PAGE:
I’ve been thinking recently about the fairness of our legal system. Like most common law/hybrid countries we have an adversarial system (as opposed to inquisitorial system). An adversarial system pits one side against another in order to convince an impartial person or group of people (i.e. a judge or jury) that their version of the truth is in fact the truth.

It’s often said that there is one rule for the rich/powerful/famous and another for the rest and this applies equally to the law. The legal system is of course flawed (like any man made system), but is this such a huge flaw that destroys any authority that the system has or is it just a minor inconvenience that means that the occasional miscarriage of justice happens?

When in court, regardless of whether the case is a criminal or civil one, there are two sides (we’ll assume two for simplicity sake) and each side is putting its own story to the court. In Scotland juries very seldom sit in civil cases; I want to begin by looking at the impressionability of juries.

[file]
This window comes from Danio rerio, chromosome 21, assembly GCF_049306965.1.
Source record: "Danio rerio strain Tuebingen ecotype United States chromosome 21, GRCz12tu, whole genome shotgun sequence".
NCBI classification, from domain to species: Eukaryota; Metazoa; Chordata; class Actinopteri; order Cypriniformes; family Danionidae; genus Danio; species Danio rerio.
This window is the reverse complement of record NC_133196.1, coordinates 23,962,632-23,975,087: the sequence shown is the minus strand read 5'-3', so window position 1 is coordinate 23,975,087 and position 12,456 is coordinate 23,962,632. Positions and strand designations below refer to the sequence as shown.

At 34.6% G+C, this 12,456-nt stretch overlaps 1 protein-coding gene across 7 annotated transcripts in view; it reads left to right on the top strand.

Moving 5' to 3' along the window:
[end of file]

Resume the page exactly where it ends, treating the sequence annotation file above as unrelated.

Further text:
Juries, as lay people, are very impressionable. They will seldom have any great understanding of the law which they will, at the conclusion of a case, have to apply to a set of facts to determine an accused person’s guilt or innocence. Yes, the judge will give them the basics of the law including the standard of proof, who needs to prove what and the basic component parts of the crime that the accused is charged with. However, it is then up to the jury to decide whether they are guilty of the crime or not. Ideally, this should just be based entirely on the evidence they have heard in court. However, it is not that simple. Advocates play a part in this. So, what part do advocates play in helping the jury come to its conclusion?

In everyday life we make decisions about people we meet and see. We often make these decisions based on subjective criteria. We can be swayed by a very articulate person who may or may not be as they present (a good conman is usually articulate). The way a person talks, their posture and body language all play a vital role in how we perceive them. Is this transferred into the justice system? More than likely.